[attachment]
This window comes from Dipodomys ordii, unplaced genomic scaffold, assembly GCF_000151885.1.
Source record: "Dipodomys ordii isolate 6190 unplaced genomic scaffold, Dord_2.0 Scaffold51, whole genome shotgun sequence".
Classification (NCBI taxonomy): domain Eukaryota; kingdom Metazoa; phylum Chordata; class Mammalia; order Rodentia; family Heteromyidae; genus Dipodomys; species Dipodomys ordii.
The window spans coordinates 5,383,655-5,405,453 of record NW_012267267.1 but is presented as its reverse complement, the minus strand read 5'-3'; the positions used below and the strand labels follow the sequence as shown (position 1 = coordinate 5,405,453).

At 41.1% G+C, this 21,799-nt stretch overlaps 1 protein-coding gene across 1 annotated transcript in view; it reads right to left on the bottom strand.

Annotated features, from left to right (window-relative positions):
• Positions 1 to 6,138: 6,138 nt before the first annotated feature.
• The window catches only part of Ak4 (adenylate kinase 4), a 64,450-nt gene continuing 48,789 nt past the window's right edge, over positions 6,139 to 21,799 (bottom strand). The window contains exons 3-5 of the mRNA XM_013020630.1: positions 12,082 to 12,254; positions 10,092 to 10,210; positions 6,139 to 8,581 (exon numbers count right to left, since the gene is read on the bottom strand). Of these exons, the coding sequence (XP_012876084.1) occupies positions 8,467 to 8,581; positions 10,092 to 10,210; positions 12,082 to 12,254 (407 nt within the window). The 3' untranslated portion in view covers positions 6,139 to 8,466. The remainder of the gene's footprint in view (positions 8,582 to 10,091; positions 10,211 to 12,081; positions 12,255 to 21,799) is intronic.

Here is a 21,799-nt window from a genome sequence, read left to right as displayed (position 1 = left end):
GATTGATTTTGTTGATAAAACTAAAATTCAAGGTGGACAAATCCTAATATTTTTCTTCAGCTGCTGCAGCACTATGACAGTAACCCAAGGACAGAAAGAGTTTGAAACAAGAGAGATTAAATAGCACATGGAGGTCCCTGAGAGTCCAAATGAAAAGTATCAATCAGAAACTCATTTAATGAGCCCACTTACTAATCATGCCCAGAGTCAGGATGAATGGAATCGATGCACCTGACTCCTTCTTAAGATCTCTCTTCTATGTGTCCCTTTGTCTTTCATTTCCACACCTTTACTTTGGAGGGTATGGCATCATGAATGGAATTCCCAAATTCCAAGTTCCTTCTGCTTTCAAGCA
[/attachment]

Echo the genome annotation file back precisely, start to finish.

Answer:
This window comes from Dipodomys ordii, unplaced genomic scaffold, assembly GCF_000151885.1.
Source record: "Dipodomys ordii isolate 6190 unplaced genomic scaffold, Dord_2.0 Scaffold51, whole genome shotgun sequence".
Classification (NCBI taxonomy): domain Eukaryota; kingdom Metazoa; phylum Chordata; class Mammalia; order Rodentia; family Heteromyidae; genus Dipodomys; species Dipodomys ordii.
The window spans coordinates 5,383,655-5,405,453 of record NW_012267267.1 but is presented as its reverse complement, the minus strand read 5'-3'; the positions used below and the strand labels follow the sequence as shown (position 1 = coordinate 5,405,453).

At 41.1% G+C, this 21,799-nt stretch overlaps 1 protein-coding gene across 1 annotated transcript in view; it reads right to left on the bottom strand.

Annotated features, from left to right (window-relative positions):
• Positions 1 to 6,138: 6,138 nt before the first annotated feature.
• The window catches only part of Ak4 (adenylate kinase 4), a 64,450-nt gene continuing 48,789 nt past the window's right edge, over positions 6,139 to 21,799 (bottom strand). The window contains exons 3-5 of the mRNA XM_013020630.1: positions 12,082 to 12,254; positions 10,092 to 10,210; positions 6,139 to 8,581 (exon numbers count right to left, since the gene is read on the bottom strand). Of these exons, the coding sequence (XP_012876084.1) occupies positions 8,467 to 8,581; positions 10,092 to 10,210; positions 12,082 to 12,254 (407 nt within the window). The 3' untranslated portion in view covers positions 6,139 to 8,466. The remainder of the gene's footprint in view (positions 8,582 to 10,091; positions 10,211 to 12,081; positions 12,255 to 21,799) is intronic.

Here is a 21,799-nt window from a genome sequence, read left to right as displayed (position 1 = left end):
GATTGATTTTGTTGATAAAACTAAAATTCAAGGTGGACAAATCCTAATATTTTTCTTCAGCTGCTGCAGCACTATGACAGTAACCCAAGGACAGAAAGAGTTTGAAACAAGAGAGATTAAATAGCACATGGAGGTCCCTGAGAGTCCAAATGAAAAGTATCAATCAGAAACTCATTTAATGAGCCCACTTACTAATCATGCCCAGAGTCAGGATGAATGGAATCGATGCACCTGACTCCTTCTTAAGATCTCTCTTCTATGTGTCCCTTTGTCTTTCATTTCCACACCTTTACTTTGGAGGGTATGGCATCATGAATGGAATTCCCAAATTCCAAGTTCCTTCTGCTTTCAAGCA